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A severe shortage of skilled talent and competition in the health care industry is making the recruiting and retention of healthcare workers a top priority at hospitals across the nation. At the top of this list of skilled talent in short supply is registered nurses who have the most direct impact on patient outcomes and satisfaction. For providers who want to stay ahead of this crisis, a well-coordinated talent management strategy that includes an integrated talent management system with workforce planning and analytics is required.

Skilled labor shortages aside, hospitals are facing rising costs and increased scrutiny on patient outcomes that affect their reimbursements from the government’s Medicare program as well as public disclosure via the Internet about their CMS scores. These pressures are now forcing hospitals to compete not just for talent and skills, but also for patients.

CMS publishes participating hospitals’ HCAHPS results on the Hospital Compare website four times a year. The Hospital Value-Based Purchasing (VBP) links a portion of Inpatient Prospective Payment System (IPPS) hospitals’ payment from CMS to performance on a set of quality measures. Under the proposed IPPS rule, Medicare spending per beneficiary would account for 20 percent of a hospital’s VBP score, which is used to determine incentive payments starting Oct. 1, 2014. CMS scores can be directly correlated to the level of quality care delivered by nurses and staff that directly interface with patients and their families.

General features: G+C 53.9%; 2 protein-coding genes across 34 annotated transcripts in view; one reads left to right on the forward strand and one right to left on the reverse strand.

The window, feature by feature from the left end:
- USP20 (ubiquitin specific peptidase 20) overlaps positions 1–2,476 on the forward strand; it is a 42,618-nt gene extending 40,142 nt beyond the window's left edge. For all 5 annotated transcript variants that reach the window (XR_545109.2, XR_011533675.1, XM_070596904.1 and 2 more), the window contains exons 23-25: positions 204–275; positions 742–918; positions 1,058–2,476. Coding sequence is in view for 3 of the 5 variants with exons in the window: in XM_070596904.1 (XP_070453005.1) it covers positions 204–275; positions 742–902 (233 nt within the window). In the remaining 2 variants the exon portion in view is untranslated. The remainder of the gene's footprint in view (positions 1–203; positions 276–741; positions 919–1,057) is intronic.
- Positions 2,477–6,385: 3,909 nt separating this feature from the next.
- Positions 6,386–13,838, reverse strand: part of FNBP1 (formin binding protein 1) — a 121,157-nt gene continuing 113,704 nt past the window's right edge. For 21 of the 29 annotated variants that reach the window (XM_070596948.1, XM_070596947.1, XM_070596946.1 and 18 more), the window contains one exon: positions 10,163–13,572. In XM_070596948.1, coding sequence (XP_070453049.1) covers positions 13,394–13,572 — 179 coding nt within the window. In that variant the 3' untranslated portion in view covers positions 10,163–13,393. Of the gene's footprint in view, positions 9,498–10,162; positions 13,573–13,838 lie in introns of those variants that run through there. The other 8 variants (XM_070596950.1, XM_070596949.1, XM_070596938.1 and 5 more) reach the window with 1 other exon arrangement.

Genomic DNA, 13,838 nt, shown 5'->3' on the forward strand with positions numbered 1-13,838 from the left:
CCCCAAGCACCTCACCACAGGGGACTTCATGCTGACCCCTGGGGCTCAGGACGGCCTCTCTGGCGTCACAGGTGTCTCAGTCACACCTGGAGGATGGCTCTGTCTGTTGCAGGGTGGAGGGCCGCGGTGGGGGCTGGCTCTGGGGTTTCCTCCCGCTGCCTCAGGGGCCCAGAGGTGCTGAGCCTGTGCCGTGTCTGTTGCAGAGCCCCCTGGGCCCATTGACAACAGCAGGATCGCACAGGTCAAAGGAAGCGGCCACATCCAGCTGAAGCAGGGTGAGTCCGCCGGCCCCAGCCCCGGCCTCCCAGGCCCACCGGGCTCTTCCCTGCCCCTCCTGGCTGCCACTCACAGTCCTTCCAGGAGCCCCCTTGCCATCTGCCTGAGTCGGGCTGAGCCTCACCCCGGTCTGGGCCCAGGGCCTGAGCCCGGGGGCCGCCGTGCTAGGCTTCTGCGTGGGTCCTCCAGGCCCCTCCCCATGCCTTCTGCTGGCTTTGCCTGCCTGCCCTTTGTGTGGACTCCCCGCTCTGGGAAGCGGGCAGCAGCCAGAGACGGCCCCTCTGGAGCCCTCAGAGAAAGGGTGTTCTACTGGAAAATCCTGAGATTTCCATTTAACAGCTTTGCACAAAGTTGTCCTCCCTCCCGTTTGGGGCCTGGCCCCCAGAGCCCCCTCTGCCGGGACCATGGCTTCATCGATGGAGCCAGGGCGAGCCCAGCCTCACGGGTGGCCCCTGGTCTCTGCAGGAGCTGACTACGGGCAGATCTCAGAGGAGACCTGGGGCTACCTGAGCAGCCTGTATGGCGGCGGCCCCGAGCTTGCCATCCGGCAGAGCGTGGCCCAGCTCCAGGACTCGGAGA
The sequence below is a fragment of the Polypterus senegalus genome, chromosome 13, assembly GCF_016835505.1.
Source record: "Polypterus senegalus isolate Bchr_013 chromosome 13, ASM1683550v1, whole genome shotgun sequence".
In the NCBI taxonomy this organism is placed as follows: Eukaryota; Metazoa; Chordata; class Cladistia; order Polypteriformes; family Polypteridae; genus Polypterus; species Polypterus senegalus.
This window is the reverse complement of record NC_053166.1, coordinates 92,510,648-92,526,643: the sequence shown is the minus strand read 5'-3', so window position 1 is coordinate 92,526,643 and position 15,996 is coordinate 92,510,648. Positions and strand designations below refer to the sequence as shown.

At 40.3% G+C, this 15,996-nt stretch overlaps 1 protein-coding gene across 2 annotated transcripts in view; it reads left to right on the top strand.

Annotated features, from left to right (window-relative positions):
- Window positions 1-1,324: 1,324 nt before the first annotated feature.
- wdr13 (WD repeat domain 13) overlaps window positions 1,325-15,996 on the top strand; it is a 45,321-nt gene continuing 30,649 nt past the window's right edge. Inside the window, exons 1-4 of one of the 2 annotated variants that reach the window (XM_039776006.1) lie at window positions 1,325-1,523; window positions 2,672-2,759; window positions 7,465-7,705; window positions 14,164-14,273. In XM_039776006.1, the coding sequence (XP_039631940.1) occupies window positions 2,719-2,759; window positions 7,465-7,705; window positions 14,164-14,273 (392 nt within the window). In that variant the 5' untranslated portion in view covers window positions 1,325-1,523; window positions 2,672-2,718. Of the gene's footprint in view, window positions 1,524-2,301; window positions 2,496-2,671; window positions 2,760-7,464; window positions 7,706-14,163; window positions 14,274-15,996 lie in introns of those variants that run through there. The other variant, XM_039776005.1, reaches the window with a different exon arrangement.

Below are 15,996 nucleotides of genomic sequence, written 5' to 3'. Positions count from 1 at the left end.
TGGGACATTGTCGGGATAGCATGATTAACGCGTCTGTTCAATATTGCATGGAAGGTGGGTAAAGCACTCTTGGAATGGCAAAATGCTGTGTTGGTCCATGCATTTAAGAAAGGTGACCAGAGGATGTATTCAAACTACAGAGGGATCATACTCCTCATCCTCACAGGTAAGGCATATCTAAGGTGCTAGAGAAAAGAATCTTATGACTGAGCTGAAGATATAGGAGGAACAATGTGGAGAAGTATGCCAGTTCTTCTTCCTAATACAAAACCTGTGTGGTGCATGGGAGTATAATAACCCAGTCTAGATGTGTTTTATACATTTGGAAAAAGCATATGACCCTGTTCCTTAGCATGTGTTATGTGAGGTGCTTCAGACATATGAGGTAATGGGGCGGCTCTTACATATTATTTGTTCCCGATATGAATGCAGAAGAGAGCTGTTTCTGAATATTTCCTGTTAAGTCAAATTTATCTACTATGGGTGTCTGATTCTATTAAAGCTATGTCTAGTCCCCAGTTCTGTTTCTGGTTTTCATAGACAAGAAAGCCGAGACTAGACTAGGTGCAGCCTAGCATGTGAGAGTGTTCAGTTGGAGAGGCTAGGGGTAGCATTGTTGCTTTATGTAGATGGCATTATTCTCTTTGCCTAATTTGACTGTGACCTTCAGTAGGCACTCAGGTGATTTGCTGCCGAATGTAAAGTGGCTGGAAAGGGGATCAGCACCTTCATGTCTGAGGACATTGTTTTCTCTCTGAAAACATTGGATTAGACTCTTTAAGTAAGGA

Research and published articles show that 60% of spend for most healthcare organizations is on payroll, compensation and labor costs. The fact is that healthcare services are delivered by people – which means that the single biggest cost factor in healthcare will continue to be labor and people efficiency – and resulting healthcare staff competency and training will drive patient satisfaction, provider reputation and Medicare reimbursements.

Hospitals should begin to address these challenges before the effects of labor shortages and new regulations start to impact their bottom line by developing talent management strategies using integrated talent management systems. Addressing these early-on will help them compete better by retaining their key talent, delivering better patient outcomes and reducing their cost for talent acquisition.

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